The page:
Optical Cutting Tool Wear Monitoring by 3D Geometry Reconstruction
Cutting tool wear needs to be monitored closely to ensure good quality of machined parts. However, manual inspection is both expensive and time consuming, therefore there is a need for automated monitoring methods. We present a technique that can reconstruct the cutting tool surface in 3D, allowing a spatial estimation of the tool wear with high accuracy. The reconstruction allows an automated direct monitoring method that estimates at any time the cutting tool condition, avoiding conversion work and major quality issues. The optical measurement setup consists of a hardware triggered line scan camera that registers the spinning cutting tool’s shadow inflicted by a collimated backlight. We show how to leverage the 1D line scan signal acquired at varying cutting heights of the tool into a full 3D reconstruction. The progression of tool wear may thus be monitored by comparing the reconstructed shape to previous measurements. To this end we show a methodology for tool wear quantification. Additionally, to assess the measurement technique, an accuracy analysis with ground truth geometry was performed. The technique was applied to multiple degrading drilling tools. By automation of the cutting tool health monitoring, retrofitting this technology on a conventional machining center would transform it into an Industry 4.0 compatible (smart) machining center utilizing off-the-shelf optical equipment with moderate costs.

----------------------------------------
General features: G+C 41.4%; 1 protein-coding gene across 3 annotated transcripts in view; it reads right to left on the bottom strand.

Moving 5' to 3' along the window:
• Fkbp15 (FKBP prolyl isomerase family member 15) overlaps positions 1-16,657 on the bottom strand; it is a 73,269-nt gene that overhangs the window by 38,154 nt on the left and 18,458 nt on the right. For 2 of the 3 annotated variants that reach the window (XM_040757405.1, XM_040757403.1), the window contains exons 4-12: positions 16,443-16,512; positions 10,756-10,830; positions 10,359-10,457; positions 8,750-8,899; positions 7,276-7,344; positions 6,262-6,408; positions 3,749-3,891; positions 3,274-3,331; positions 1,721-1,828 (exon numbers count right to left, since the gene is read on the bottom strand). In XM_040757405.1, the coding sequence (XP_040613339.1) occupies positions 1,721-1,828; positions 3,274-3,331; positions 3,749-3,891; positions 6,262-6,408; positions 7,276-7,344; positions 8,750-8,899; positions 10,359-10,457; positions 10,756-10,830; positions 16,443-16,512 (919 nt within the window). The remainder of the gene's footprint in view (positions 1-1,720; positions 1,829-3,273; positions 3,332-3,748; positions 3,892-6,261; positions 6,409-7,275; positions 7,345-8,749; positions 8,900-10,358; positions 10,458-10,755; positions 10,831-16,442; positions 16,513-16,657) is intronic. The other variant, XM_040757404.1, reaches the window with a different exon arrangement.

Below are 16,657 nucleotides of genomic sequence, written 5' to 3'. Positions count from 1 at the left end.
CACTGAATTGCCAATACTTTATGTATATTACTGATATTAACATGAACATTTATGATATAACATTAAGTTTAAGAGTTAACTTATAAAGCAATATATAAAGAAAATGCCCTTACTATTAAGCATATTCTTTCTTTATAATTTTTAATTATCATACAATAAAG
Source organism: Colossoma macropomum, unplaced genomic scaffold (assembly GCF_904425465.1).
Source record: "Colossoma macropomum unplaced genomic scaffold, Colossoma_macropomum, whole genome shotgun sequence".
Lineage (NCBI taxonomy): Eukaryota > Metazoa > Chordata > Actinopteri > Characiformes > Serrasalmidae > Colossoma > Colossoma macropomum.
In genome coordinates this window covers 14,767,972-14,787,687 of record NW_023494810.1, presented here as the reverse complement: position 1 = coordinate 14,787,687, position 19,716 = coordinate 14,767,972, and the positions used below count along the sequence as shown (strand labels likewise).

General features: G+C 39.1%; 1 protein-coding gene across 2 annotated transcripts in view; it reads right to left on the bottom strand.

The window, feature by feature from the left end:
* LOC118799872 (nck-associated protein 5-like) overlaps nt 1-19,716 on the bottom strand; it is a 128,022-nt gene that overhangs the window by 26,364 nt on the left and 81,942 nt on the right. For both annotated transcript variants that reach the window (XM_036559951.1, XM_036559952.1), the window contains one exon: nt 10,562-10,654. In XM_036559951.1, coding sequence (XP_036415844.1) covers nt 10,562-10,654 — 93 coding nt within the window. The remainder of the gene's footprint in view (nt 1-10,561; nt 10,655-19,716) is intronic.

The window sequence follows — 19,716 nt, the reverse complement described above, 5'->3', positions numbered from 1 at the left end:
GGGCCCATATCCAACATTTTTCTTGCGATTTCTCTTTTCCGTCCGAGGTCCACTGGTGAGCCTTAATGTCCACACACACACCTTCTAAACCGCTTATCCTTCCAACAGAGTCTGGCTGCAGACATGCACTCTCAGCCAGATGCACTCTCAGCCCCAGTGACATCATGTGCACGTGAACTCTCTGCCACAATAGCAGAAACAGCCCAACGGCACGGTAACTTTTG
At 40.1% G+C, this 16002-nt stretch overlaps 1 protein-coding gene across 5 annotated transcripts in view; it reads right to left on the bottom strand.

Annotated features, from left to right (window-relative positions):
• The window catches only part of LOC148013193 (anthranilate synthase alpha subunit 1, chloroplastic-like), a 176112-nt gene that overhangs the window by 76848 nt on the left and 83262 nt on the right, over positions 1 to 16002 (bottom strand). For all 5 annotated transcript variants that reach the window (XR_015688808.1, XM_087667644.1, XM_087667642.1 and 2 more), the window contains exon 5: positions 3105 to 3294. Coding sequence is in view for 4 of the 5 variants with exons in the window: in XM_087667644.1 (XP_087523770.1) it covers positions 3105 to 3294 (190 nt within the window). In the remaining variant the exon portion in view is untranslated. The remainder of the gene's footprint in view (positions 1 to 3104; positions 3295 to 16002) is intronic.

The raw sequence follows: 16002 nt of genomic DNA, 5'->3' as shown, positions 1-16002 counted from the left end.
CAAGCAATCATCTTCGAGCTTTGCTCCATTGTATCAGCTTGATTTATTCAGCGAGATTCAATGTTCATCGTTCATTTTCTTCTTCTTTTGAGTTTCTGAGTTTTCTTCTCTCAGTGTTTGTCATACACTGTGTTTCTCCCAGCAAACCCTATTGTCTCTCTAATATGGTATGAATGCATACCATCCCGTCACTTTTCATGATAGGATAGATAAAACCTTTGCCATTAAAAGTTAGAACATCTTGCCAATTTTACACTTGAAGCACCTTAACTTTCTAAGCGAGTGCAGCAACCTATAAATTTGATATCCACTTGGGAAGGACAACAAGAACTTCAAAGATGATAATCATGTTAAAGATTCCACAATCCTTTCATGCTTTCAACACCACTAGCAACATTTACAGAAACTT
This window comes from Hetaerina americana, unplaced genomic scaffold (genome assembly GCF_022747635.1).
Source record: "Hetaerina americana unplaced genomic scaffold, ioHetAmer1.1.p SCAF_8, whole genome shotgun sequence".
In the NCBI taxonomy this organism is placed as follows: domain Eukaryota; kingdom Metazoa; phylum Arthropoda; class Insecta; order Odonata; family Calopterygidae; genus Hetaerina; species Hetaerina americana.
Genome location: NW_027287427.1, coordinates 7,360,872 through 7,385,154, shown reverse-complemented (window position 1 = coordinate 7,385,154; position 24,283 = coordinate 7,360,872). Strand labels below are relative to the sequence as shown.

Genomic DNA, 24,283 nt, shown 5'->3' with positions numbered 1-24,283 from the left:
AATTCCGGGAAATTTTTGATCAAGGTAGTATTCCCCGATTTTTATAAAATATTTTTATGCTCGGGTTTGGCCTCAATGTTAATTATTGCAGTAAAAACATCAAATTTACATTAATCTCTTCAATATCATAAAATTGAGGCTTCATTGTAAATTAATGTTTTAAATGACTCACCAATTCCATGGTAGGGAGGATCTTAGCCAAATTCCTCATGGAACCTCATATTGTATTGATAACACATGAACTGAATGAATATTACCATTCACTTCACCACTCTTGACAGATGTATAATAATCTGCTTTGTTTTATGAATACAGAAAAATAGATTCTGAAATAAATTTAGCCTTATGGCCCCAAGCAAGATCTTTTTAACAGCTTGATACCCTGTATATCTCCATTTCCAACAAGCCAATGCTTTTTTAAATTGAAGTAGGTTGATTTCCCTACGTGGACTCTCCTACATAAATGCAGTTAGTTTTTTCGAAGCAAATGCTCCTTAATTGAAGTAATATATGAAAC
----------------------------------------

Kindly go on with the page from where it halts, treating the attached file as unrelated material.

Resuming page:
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Cutting tool, 3D Geometry Reconstruction, Wear Monitoring
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